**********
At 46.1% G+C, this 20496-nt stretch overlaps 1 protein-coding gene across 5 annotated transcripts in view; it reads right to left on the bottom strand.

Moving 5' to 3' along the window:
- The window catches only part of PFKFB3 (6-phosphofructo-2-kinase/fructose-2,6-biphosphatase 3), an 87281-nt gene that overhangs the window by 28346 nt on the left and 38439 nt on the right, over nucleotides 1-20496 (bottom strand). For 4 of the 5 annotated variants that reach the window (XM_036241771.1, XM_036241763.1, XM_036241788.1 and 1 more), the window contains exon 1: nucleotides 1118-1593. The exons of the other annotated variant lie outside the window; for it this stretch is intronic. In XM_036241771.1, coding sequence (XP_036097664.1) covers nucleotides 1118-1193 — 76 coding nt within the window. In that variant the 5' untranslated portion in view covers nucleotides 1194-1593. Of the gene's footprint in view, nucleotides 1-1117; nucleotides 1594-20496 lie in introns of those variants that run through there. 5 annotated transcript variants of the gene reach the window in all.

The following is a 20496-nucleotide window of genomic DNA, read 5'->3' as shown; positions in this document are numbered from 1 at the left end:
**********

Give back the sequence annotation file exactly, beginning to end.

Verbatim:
At 46.1% G+C, this 20496-nt stretch overlaps 1 protein-coding gene across 5 annotated transcripts in view; it reads right to left on the bottom strand.

Moving 5' to 3' along the window:
- The window catches only part of PFKFB3 (6-phosphofructo-2-kinase/fructose-2,6-biphosphatase 3), an 87281-nt gene that overhangs the window by 28346 nt on the left and 38439 nt on the right, over nucleotides 1-20496 (bottom strand). For 4 of the 5 annotated variants that reach the window (XM_036241771.1, XM_036241763.1, XM_036241788.1 and 1 more), the window contains exon 1: nucleotides 1118-1593. The exons of the other annotated variant lie outside the window; for it this stretch is intronic. In XM_036241771.1, coding sequence (XP_036097664.1) covers nucleotides 1118-1193 — 76 coding nt within the window. In that variant the 5' untranslated portion in view covers nucleotides 1194-1593. Of the gene's footprint in view, nucleotides 1-1117; nucleotides 1594-20496 lie in introns of those variants that run through there. 5 annotated transcript variants of the gene reach the window in all.

The following is a 20496-nucleotide window of genomic DNA, read 5'->3' as shown; positions in this document are numbered from 1 at the left end: